July 15th in history:
The middle of July is a popular time for political parties to choose their presidential candidates. President Harry Truman accepted the Democratic nomination on July 15th of 1948, and Jimmy Carter gave his acceptance speech during the 1976 Democratic convention on the 15th. Bill Clinton won the nomination on July 15th, 1992 at the Democratic convention, and Republican Barry Goldwater was nominated on this day during the Republican convention in 1964.
Goldwater’s nomination happened on the 26th birthday of his son, Barry Goldwater Jr., who was born in Arizona and later served as a Republican Congressman from California for seven terms. Another Arizona native, singer Linda Ronstadt, was born on July 15th of 1946.
Linda Ronstadt is famous for recording rock songs and Spanish-language albums. A language barrier was broken on this date in 1799 when a rock known as the “Rosetta Stone” was discovered in Egypt. The stone has the same message printed three times, in hieroglyphics and two other languages, allowing experts to translate Egyptian sign language.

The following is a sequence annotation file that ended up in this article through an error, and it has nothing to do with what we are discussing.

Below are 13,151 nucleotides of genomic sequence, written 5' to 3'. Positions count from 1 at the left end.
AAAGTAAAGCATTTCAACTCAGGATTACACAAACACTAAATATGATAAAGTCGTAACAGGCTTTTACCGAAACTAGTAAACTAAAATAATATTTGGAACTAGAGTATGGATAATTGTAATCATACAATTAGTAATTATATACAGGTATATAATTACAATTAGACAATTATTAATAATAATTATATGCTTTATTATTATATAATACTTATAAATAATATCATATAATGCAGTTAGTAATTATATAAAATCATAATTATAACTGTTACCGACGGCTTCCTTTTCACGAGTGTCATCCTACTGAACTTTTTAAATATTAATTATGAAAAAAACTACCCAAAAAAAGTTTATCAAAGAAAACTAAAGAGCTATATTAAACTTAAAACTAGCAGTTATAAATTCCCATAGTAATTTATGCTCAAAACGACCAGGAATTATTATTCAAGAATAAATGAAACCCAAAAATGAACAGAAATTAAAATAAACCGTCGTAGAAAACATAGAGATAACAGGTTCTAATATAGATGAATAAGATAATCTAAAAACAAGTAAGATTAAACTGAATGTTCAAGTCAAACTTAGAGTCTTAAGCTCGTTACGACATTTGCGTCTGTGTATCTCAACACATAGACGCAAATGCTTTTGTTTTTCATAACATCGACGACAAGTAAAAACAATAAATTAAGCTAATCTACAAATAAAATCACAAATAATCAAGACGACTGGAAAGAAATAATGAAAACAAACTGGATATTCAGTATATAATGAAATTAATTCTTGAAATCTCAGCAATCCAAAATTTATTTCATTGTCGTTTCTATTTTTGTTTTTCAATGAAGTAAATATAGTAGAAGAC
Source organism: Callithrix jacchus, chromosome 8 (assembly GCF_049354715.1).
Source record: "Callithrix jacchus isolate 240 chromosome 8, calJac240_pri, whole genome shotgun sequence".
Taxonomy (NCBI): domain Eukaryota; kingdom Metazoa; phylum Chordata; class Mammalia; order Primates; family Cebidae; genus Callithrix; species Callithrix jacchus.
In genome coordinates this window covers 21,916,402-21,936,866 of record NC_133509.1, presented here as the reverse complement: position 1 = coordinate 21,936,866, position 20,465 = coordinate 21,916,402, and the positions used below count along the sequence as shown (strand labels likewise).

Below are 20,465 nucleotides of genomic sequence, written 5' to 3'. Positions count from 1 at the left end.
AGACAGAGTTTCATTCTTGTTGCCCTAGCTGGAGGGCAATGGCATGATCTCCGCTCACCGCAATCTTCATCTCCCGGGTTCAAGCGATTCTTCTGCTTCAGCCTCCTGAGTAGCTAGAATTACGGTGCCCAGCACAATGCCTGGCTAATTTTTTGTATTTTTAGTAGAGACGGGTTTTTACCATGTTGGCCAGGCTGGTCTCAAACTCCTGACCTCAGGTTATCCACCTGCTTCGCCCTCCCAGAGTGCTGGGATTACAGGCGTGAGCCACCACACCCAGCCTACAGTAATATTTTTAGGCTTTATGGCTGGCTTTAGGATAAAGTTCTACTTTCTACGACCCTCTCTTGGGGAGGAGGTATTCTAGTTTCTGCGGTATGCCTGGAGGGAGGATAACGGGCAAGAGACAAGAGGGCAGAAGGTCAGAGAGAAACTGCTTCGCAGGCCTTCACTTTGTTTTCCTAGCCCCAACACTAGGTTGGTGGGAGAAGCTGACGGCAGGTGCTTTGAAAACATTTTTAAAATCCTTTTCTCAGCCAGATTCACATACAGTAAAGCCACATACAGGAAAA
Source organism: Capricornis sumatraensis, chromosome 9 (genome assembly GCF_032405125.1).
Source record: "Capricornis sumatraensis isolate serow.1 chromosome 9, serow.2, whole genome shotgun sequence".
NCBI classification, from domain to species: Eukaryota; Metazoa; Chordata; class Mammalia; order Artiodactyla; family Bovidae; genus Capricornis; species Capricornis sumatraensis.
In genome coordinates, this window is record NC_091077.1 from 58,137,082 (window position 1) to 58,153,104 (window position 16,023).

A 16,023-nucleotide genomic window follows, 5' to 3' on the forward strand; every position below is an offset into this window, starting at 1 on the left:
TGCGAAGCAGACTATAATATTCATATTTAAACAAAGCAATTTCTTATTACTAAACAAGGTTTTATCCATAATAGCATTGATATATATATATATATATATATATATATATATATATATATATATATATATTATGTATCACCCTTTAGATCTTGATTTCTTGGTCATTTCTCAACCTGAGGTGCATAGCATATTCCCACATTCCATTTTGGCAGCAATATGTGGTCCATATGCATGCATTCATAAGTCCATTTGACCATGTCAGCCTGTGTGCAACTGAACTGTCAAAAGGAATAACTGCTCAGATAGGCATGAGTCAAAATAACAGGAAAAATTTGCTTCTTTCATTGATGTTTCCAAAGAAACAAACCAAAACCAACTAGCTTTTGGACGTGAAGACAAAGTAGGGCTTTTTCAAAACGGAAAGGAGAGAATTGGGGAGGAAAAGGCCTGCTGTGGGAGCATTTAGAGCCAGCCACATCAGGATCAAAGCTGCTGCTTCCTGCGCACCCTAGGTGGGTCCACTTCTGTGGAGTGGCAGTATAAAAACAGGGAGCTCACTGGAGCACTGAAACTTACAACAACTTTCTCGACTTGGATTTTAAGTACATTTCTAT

Some folks might need a Rosetta stone to figure out abbreviations used in messages on Twitter (LOL). The internet service, which originally limited messages (“tweets”) to 140 characters, was launched July 15th, 2006.
July 14th in history:
France had a new king on this date in 1223: Louis VIII. He was 35 years old, and became king upon the death of his father, Philip II, who had reigned for 42 years. Louis only held the throne for three years before he became ill and died.
A “King” who would rule the United States was born in Nebraska on this day in 1913. He was born Leslie King Jr., but when his parents divorced and his mother remarried, Leslie was renamed after his stepfather: Gerald Ford. Mr. Ford had the shortest term of any U.S. president who did not die in office (less than three years), but he lived longer than any other president, until age 93.
July 14th is also the birthday of a Chancellor: long-time NBC News anchor John Chancellor, born in 1927. Chancellor began anchoring “NBC Nightly News” in 1970, when Chet Huntley retired from “The Huntley-Brinkley Report.” He’s credited with originating the idea of using color-coded maps on network news coverage of presidential elections, starting in 1976, when NBC used blue to mark states won by Gerald Ford, and red for states won by Jimmy Carter.